Some Possible Grounds for Hope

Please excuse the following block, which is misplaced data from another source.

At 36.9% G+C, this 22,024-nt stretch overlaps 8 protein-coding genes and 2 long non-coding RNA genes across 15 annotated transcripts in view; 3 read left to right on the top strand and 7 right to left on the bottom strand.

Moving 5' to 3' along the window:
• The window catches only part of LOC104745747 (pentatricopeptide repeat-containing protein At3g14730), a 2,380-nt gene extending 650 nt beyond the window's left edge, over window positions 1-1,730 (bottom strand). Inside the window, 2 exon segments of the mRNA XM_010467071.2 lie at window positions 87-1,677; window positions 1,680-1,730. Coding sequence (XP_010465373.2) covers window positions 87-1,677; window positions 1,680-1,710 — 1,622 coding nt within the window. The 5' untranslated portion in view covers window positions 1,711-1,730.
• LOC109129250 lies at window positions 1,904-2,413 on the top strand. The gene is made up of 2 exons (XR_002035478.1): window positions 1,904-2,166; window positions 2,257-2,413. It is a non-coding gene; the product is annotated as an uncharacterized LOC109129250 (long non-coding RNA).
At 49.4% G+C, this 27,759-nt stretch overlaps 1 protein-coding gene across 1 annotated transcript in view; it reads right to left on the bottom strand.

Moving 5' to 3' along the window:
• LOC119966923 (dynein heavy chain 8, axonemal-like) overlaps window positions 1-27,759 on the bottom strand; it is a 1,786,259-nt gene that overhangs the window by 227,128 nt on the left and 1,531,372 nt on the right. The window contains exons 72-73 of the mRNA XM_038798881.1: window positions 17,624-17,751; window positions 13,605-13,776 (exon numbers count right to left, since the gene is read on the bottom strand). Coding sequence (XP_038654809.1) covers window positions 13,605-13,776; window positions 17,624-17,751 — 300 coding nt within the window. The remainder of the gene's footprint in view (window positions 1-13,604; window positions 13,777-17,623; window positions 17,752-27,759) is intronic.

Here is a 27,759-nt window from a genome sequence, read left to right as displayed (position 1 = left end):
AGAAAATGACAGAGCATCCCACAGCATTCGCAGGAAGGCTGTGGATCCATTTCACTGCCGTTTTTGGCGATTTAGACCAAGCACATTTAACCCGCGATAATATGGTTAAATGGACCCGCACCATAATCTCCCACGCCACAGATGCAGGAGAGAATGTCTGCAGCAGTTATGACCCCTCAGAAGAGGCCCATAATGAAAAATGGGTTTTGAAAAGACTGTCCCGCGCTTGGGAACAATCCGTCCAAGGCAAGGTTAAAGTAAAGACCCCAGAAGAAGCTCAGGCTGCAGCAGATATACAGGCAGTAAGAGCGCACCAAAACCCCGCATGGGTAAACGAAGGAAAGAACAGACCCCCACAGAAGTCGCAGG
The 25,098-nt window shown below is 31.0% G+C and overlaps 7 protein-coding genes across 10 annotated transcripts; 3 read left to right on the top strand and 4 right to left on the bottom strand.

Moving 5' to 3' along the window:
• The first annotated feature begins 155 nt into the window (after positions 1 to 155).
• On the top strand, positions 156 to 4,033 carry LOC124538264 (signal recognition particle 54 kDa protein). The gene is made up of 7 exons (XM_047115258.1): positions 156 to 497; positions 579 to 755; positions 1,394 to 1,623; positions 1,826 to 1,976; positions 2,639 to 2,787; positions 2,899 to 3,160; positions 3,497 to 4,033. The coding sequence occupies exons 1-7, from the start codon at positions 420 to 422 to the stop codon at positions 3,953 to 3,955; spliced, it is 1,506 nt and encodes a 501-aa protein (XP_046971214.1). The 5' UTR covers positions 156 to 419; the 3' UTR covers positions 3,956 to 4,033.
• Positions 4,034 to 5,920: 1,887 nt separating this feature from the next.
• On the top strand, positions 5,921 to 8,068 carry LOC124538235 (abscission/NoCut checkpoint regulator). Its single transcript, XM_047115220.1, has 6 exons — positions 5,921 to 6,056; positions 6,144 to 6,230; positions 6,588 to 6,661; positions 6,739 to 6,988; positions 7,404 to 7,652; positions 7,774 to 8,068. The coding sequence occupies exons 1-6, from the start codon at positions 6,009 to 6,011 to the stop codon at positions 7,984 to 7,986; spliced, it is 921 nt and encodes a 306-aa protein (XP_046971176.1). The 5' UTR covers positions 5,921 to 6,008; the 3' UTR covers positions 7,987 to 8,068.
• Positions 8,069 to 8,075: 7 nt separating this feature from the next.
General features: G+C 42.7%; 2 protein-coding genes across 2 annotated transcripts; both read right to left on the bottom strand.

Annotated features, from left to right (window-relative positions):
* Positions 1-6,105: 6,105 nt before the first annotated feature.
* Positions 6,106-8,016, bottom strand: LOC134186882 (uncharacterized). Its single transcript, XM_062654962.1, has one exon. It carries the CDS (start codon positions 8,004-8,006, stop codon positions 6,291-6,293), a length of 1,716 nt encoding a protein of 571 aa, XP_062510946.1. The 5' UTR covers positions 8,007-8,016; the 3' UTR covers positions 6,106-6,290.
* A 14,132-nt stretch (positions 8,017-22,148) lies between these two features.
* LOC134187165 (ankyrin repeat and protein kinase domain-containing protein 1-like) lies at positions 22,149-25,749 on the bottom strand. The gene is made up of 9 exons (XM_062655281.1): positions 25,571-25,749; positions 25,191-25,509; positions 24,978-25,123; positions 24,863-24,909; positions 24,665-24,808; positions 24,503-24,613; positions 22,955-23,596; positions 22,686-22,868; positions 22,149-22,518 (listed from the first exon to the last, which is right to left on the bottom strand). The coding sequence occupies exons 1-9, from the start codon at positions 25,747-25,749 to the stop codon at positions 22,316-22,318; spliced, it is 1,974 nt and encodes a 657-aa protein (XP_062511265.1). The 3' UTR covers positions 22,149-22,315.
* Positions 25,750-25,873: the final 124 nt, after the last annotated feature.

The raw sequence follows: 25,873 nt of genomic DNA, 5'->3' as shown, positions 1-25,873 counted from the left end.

I don’t see how we get out of this. There is nothing truer that can be said of this time. It is a perverse measure of its truth that we have been inundated with books and bromides that purport to show the opposite, that have hit upon the way out, the solutions, or better, the solution, the formulas for the miracle, all the how’s and all the why’s. How can so many people understand so much and so immediately, when so many of our torments are so unfamiliar? Isn’t anybody stunned into silence anymore? So many words, so many numbers, so many “frames.” They are fortifying, I guess, and we certainly need strength. Let every-one come forward in the dark with their light. But I don’t see how we get out of this, not yet.  The empty streets of the covid nights are so candid in their desolation. They are thronged with the people who are not there. They provide a peculiar serenity, in which one can be alone with one’s fear, and take it for a walk. Philosophers since Seneca have known that fear and hope are twins. They are alternative ways of interpreting the opacity of the future.  If hope were rational, it would be redundant. Hope picks up where reason leaves off, like changing guides at the frontier. Hope is the best we can do with uncertainty. It is an image of happiness that cannot quite be dismissed as an illusion. If it cannot be proven, neither can it be disproven. Its enchantment lies in its cognitive limitation. It comes to an end with knowledge.  One of the characteristic errors of the American debate is to mistake the homiletical for the analytical — preaching for teaching. The objective of moral and social thought is not uplift. And

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